Thursday, September 20, 2007


Jean-Jacques Rousseau declared, “I feel, therefore I am”. Although blamed for a degenerative civilization in view of his radical and life-changing philosophy, many would accept Rousseau’s statement as being true for them and would go along with the gist of his teaching. When he made this observation about himself perhaps he was trying among other things to establish his ‘identity’ - that’s the very nature of himself that makes him unique. Not only was a he a human being, but he was aware of his essential characteristics that combined to make the one and only Jean-Jacques Rouseau.

When listening to a sermon about the Christian Identity I was faced with the question as to my true identity and did it fit within the collective identity of those belonging to Christ? Did I have Christ-like characteristics? More recently I happened upon a BBC 2 TV programme featuring Donny Osmond called ‘Identity’. I can’t say the viewing was riveting, neither was it particularly entertaining but there was a certain desire on my part to discover the nature of the mystery identities. A guest participant under the prompting of Donny endeavoured to ascertain which tag feature belonged to each of a number of personalities who stood upon a stage. Some clues were obvious, for example, in yesterday’s programme a fit young lady wearing a sweater with the words, ‘Surf Competition’ emblazoned upon it turned out to be a Surfing Champion. Although undoubtedly being a surfing champion was a clue to her true identity, I wondered what essential feature really identified her as unique.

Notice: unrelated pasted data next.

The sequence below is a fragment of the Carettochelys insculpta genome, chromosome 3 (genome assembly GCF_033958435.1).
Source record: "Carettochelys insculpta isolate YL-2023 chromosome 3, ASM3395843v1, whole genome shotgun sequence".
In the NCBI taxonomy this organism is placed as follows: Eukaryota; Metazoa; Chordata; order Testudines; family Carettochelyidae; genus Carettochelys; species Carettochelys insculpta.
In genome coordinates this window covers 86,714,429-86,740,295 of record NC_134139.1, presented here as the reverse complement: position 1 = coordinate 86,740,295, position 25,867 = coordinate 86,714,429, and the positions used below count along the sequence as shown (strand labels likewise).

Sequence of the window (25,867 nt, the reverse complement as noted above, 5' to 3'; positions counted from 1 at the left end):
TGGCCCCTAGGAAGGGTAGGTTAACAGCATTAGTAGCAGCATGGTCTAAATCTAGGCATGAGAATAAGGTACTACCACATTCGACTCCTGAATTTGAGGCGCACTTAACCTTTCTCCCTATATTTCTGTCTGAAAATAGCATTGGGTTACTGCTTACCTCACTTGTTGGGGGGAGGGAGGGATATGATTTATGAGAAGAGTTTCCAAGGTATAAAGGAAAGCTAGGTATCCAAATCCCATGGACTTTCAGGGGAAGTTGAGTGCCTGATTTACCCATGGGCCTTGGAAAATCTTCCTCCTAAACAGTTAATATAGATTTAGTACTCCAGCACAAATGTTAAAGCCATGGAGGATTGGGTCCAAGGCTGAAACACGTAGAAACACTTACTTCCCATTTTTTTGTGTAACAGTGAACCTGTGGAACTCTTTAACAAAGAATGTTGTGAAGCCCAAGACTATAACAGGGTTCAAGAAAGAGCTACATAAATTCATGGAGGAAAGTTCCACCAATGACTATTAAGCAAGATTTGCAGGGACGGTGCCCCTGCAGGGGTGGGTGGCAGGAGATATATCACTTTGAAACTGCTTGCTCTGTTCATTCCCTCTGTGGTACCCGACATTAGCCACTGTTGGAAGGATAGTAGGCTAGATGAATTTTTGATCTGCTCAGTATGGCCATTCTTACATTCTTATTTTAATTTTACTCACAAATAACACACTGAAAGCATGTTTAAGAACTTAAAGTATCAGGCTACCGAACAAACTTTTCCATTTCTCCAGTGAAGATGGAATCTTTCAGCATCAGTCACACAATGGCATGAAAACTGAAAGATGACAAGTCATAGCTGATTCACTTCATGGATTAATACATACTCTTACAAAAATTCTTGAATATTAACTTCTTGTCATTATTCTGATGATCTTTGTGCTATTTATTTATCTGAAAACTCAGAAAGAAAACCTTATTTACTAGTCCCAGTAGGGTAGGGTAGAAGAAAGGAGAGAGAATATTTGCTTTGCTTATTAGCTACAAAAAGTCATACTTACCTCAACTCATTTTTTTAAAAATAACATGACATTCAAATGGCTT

Well, we all know about the uniqueness of our DNA for establishing our identity or for providing a strong scientific basis as to heredity or family relationship, but that does not allow for character as shown in our actions in the drama of life.

What has any of the foregoing to do with my passion for sailing boats? Well, all boats essentially do the same thing, i.e., they float upon water, because they weigh the same as the water they displace, but when we examine these floating mobile creations they are often so different in appearance. Some have points at each end, in contrast to those with sharp bows and wide sterns; some are broad, while some are narrow; some are deep heavy displacement craft, but others are like skimming dishes that plane across the waves. Do the characteristics that personify these boats tell us something about the identity of their designers? When I look at my most recent creation, a Paradox sailboat designed by Matt Layden, what do I see as identifying features that truly make her unique? Undoubtedly the answer must be her chine runners; these are longitudinal narrow ‘wings’ that stick out horizontally from the chines. They act in some mysterious way to minimize leeway when the boat sails to windward. What do they tell me about Matt? They indicate that he is a free-thinker; a person not caught up with restrictive traditional design. He is a pragmatic person very willing to try new ideas. Such a characteristic points to his identity.

Those capable of truly creative thinking such as Leonardo da Vinci transform the society in which they live; they can transform it for the better or for the worse. We can only hope and pray that their true identities will bring benefits to mankind.

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